A group of congressional Democrats are renewing an effort to target crisis pregnancy centers they claim lure women in by deceptively making women think they can get an abortion there.

The vague Stop Deceptive Advertising for Women’s Services Act has been introduced in past Congresses with no success. Sens. Robert Menendez (D-N.J.), Frank R. Lautenberg (D-N.J.), Richard Blumenthal(D-Conn.) and Rep. Carolyn Maloney (D-N.Y.) decided to reintroduce for the 113th Congress timed to mark National Women’s Health Week.

“While I will defend crisis centers’ First Amendment rights even though I disagree with their view of abortion, those that practice bait-and-switch should be held accountable so that pregnant women are not deceived at an extremely vulnerable time in their lives,” Maloney said.

In years past, the bill gave the Federal Trade Commission enforcement powers to stop “any person from advertising with the intent to deceptively create the impression that such person is a provider of abortion services if such person does not provide abortion services.” It would be a violation of section 5(a)(1) of the Federal Trade Commission Act.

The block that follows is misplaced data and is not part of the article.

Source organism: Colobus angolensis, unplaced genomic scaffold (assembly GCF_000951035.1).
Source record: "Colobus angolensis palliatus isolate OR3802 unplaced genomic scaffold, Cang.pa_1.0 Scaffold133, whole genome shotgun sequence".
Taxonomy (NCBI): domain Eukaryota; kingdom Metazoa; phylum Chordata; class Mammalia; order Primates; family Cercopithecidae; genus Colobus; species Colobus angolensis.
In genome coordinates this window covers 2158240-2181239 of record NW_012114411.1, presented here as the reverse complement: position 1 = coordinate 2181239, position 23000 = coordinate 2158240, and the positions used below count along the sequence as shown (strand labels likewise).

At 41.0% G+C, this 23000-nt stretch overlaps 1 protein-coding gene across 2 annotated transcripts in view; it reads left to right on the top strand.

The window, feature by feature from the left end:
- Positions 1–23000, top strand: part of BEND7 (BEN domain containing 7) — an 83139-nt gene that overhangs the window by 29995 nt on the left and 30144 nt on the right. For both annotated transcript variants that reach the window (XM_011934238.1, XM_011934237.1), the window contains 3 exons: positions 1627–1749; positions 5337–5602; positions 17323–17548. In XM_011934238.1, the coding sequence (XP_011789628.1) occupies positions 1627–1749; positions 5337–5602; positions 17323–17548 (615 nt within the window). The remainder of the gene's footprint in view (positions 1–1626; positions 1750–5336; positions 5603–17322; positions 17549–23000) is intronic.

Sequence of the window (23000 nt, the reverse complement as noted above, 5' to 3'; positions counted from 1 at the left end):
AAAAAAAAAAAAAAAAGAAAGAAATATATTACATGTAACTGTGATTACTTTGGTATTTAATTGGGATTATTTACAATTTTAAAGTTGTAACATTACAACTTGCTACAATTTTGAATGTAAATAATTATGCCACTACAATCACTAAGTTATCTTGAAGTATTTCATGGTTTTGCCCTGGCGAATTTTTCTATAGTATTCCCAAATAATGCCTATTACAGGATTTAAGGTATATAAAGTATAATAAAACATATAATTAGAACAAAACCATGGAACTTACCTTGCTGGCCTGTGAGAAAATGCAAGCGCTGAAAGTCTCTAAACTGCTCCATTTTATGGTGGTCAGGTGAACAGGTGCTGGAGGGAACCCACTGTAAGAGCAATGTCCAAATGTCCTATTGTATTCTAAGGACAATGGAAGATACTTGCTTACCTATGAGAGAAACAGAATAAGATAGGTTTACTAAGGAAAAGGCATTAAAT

Beyond that, it gives wide discretion to which operations the government could decide to close.

“Deceptive practices that prey on women at pregnancy centers are particularly repugnant and reprehensible – and should be strictly punished and stopped,” Blumenthal said. “This bill would end misleading and false pitches that exploit women seeking vital health care.”

The bill is backed by NARAL and the National Abortion Federation. “We know these crisis pregnancy centers lie to women in the moment they most need accurate information to decide the future of their pregnancy and their lives. It’s despicable that anyone would take advantage of that decision to drive their own political agenda,” said Ilyse Hogue, president of NARAL Pro-Choice America. “We’re thrilled that Sen. Menendez is taking action to hold these fake ‘clinics’ accountable.”

Planned Parenthood also regularly lashes out at centers they call “fake clinics run by people who are anti-abortion” that “have a history of giving women wrong, biased information to scare them into not having abortions.”